Blending and Transparency

Things are brewing in the Fedora Desktop community.  Red Hat designers, engineers, and many active Fedora community members have been working hard to make the GNOME user experience great.  Some enthusiasts may notice a bunch of this work showing up in Karmic today (congratulations to our friends on another fine release!).  Though of course we’d encourage you to check out Fedora 12 in a couple weeks too.  We are sure Fedora 12 is going to be our best release yet.

We’ve also been thinking a lot about how we need to improve and where we need to go – and specifically, how we can better serve your needs and improve your experience.  Clearly, we have a lot we need to change and there are many challenging decisions ahead.  But it is my personal promise to you that we will get there and it will be awesome.  Consider this a declaration of intent… to be awesome.

We know what we do well.  We drive innovation upstream.  We have some of the most trusted and talented people around and we are tirelessly producing amazing stuff.  Every day I feel honored to be listed among the rockstars on the Fedora Desktop Planet.  Though sadly, it is our fault that so few know what we’re up to.  And we aim to improve this.  We hope to improve the transparency of our activities.

We know that many of you feel that we’ve been catering to the most vocal members of the enthusiast community and ignoring your needs.  We aim to improve this.  We want to raise our standards and your expectations.

We are one of the world’s most trusted advocates for software freedom.  Free Software runs in our blood here.  But we know that freedom is not enough.

We can’t do any of this without your help.  We need your feedback.  What are we doing well?  What are we doing wrong?  What can we do for you?

As with any good partnership the responsibility runs in both directions.  We promise to listen.  But we also hope that the community is up to the challenge of providing high quality – high signal – feedback.  We need real partners in this endeavour.

So please join us.  Show up, and be awesome.

Follow our latest shenanigans on twitter (as fedoradesktop) or our Planet feed.  If you are a Fedora Desktop user, share our goals, and are an active upstream contributor or contribute to the Fedora Desktop user experience and you’d like to be added to the planet, please let me know.

Or, as always, join us in #fedora-desktop on GimpNet.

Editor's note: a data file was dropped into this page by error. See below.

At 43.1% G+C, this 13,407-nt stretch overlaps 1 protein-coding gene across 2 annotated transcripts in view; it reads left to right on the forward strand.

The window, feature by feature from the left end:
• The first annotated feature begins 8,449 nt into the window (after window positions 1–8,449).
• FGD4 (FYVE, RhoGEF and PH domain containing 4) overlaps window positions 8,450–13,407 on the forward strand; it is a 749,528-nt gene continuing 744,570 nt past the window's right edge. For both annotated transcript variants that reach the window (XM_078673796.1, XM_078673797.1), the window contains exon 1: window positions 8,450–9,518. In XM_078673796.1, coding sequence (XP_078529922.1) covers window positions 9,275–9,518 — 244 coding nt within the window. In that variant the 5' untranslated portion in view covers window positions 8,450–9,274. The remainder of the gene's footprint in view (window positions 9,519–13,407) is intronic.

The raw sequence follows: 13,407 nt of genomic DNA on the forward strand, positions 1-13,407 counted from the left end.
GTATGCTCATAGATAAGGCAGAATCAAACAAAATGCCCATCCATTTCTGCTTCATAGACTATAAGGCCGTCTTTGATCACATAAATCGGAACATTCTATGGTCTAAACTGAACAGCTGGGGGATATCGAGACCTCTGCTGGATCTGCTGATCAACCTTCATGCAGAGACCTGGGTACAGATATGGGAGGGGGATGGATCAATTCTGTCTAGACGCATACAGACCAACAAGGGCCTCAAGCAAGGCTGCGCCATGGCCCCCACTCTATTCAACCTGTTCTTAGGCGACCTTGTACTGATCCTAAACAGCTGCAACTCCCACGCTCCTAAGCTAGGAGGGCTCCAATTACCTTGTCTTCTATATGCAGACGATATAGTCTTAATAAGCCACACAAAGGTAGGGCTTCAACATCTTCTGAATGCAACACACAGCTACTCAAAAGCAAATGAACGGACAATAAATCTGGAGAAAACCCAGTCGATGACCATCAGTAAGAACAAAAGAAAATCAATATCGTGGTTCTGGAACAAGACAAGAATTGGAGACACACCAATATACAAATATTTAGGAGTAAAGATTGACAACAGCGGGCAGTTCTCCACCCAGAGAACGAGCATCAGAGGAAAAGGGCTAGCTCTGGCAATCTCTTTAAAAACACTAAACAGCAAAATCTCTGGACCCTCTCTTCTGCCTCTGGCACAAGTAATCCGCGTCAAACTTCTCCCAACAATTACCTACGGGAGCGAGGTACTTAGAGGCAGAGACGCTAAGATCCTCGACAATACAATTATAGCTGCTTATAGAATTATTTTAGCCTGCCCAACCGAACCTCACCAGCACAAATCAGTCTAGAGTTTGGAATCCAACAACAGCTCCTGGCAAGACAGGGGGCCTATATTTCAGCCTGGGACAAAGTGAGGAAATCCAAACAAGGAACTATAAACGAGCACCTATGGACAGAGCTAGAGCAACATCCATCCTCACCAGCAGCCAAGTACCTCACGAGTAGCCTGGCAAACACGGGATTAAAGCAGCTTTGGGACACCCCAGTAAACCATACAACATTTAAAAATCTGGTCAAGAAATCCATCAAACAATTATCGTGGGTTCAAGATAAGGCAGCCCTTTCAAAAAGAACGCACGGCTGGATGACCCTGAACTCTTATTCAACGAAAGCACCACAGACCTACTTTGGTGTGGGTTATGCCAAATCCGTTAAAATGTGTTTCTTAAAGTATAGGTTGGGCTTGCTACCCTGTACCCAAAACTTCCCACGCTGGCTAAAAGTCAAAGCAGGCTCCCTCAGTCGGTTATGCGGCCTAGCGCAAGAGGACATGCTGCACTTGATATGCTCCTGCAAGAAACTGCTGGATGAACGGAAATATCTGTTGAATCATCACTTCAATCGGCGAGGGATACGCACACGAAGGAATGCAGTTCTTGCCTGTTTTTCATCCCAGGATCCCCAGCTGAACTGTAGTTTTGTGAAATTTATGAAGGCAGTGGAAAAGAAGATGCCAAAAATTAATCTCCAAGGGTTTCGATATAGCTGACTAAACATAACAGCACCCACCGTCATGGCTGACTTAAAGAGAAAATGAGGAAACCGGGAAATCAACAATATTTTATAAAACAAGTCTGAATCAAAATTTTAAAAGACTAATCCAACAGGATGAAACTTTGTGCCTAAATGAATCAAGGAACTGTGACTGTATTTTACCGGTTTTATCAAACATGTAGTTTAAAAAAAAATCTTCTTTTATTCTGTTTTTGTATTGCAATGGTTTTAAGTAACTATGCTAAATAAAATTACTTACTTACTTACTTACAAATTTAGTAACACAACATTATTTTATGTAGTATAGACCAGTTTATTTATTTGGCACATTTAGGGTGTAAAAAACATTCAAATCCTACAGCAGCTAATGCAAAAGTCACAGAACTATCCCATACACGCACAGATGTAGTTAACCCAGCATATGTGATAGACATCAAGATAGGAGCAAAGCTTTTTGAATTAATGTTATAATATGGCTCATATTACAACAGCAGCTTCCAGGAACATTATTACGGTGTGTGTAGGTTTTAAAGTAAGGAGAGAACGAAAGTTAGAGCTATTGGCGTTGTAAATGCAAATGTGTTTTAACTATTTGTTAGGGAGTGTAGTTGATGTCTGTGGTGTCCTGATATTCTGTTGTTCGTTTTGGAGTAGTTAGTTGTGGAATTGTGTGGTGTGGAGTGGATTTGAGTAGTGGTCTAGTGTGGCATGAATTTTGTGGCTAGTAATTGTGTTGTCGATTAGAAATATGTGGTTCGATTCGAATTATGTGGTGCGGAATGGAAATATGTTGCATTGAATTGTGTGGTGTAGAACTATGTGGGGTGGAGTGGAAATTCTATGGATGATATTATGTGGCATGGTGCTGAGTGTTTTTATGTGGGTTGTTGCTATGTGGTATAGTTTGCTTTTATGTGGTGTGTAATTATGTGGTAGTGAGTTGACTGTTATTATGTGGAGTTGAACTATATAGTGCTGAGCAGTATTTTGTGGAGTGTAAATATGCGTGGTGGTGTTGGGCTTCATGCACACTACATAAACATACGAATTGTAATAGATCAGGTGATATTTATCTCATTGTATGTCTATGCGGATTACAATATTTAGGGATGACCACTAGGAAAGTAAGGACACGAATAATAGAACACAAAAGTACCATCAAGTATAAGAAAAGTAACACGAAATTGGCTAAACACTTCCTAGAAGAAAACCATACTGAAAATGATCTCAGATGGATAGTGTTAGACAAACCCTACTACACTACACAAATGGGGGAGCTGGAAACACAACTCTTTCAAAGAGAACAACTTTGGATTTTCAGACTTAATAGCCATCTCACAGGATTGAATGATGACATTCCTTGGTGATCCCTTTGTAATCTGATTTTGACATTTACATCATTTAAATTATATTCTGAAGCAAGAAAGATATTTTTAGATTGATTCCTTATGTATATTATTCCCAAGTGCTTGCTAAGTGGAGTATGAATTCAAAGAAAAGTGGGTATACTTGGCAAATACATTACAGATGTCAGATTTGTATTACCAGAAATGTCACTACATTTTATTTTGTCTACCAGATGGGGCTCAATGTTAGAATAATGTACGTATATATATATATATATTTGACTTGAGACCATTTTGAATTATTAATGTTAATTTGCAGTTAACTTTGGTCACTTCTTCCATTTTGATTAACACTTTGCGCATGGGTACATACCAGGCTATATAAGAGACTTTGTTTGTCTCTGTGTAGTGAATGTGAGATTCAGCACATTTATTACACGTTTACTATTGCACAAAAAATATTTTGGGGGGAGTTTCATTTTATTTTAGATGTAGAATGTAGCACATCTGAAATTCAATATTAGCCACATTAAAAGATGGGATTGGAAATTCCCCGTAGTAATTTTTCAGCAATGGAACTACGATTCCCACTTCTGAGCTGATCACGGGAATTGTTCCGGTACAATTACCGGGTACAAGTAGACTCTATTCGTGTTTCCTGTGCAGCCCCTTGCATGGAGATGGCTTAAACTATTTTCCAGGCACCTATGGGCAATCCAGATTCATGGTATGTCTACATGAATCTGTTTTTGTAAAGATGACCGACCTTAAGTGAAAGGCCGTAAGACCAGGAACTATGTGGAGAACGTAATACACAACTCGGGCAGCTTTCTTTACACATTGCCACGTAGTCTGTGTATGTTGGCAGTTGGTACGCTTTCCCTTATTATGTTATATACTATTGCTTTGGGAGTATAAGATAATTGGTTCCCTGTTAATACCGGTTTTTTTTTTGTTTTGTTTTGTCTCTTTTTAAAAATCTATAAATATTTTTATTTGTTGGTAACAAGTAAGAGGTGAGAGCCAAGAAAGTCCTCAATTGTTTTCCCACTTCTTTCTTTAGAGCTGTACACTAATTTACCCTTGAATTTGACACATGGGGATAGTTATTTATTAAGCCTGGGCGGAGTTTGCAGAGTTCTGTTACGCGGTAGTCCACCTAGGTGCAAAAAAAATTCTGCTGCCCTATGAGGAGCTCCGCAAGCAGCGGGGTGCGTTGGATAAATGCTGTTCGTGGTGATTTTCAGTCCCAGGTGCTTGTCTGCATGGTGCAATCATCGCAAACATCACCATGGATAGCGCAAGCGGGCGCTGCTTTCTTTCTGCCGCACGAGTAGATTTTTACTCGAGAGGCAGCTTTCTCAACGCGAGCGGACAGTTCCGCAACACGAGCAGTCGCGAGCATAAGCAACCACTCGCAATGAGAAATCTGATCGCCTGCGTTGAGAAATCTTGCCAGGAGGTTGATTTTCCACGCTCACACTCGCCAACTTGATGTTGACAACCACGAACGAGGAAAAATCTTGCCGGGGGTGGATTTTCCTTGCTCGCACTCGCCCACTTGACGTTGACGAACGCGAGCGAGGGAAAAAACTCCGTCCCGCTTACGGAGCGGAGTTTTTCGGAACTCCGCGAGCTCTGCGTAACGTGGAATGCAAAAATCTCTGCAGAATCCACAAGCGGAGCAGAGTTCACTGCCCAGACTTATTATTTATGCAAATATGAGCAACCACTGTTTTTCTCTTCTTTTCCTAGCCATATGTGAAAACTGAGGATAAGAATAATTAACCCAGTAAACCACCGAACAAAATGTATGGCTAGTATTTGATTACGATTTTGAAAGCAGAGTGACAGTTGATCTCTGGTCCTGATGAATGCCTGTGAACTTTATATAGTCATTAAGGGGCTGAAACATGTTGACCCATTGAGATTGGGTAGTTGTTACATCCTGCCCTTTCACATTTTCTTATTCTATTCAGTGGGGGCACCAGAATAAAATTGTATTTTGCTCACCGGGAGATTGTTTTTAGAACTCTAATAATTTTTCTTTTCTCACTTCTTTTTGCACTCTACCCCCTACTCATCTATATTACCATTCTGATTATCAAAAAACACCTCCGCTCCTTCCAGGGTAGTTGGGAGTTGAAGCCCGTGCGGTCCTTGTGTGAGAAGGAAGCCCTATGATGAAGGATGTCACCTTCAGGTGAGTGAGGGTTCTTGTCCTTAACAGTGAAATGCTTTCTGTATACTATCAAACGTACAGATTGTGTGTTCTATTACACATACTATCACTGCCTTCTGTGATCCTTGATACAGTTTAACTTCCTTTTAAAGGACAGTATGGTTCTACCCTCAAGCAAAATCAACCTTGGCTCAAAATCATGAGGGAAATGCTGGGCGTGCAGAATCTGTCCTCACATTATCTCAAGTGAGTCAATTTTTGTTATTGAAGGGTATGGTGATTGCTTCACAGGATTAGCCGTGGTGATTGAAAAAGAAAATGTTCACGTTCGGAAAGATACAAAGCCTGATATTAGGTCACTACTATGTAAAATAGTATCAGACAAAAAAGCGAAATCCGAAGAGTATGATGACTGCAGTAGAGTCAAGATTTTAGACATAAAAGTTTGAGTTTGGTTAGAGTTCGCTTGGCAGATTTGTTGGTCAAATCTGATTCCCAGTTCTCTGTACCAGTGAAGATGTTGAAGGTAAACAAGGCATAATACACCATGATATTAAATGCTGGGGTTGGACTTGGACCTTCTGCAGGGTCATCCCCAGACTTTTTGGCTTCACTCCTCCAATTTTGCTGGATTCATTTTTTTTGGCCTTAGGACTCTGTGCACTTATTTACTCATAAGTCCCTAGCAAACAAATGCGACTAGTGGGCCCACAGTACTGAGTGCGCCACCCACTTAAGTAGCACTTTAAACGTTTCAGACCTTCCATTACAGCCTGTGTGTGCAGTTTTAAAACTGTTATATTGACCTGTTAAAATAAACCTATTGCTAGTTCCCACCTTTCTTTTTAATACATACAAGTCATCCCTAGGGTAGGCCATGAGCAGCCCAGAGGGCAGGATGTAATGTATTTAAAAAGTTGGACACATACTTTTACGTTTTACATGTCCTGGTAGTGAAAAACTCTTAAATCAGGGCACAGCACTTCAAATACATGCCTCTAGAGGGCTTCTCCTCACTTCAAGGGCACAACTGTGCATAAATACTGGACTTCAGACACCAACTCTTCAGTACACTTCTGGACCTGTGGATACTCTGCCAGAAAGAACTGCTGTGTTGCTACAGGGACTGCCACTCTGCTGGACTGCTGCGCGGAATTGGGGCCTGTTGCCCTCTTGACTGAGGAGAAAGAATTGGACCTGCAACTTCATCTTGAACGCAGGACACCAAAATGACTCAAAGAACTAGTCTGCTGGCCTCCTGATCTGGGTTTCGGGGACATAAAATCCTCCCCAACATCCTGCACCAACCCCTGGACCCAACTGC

Thanks.

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5 Responses to Blending and Transparency

  1. Michael says:

    Twitter? Oh come on… identi.ca plz! :)

    That said, awesome work!

  2. Pingback: Bognár András (bognarandras) 's status on Thursday, 29-Oct-09 22:10:15 UTC - Identi.ca

  3. Rahul Sundaram says:

    I am very glad to see a promise of better transparency. There are a few suggestions from me:

    * Get a identi.ca account and feed from that to twitter

    * Make sure all Fedora Desktop team members are accessible from the primary feed at http://planet.fedoraproject.org so that members are not required to subscribe to a special elite feed to keep track of the changes

    * Post the intention to change something before doing them, leaving room for feedback

    * When you do finalize on the changes, please document them in the release notes and post to fedora-desktop list about it. It would be useful to get some transparency on the rationale behind the changes and who is making them.

    * Work within the schedule as defined by the Fedora project instead of making changes at the last minute. If there is a need to make polish changes, it should figure into the schedule prominently. Changes at the last minute is problematic for a lot of the other teams including the docs team and L10N team which has to document and translate them as well as the marketing team and websites team which will depend on the screenshots and screencasts to match what is actually included.

    * Feedback you receive may be opinionated and perhaps at times seemingly unreasonable but it is not a sign of disrespect or a doubt of the skills and intentions but rather a interest and desire to participate.

    Take from it, what you will.

  4. I have an itemized list of replies too:

    * Thank you for the team’s hard work on so many of the features that I and millions of other people use every day. The Linux desktop everywhere (not just Fedora) is so much better as to be almost unrecognizable from where it was when I started using it in 1997.

    * I use hellotxt.com or ping.fm to keep my feeds (Twitter, identi.ca, et al.) in sync. I’m sure a lot of people who are on “free as in freedom” services will appreciate anything you do to improve presence there, but I agree that we want to reach further than that crowd, and you almost certainly need Twitter to do so.

    * Having team input early and often into our scheduling will be really helpful. I’d be interested in setting up additional slots for community members interested in constructive participation to help with testing and review, whether it was desktop-dedicated Test Days, UI (p)review, or what have you. Wouldn’t it be cool if we had some way of remotely gathering usability data based on some of the stuff Mo and Ray have hooked up?

    * I’m glad that some of the team will be at the Toronto FUDCon where we can make some headway on making Fedora better for more of its audience. There are some real improvements to be made with the way we manage our development branch(es) and issue updates — among others — that need input from affected parties.

  5. “Though sadly, it is our fault that so few know what we’re up to. ”

    It would probably help for you to post to the main planet. I didn’t see this post until a week after it was posted. (Nov 11)

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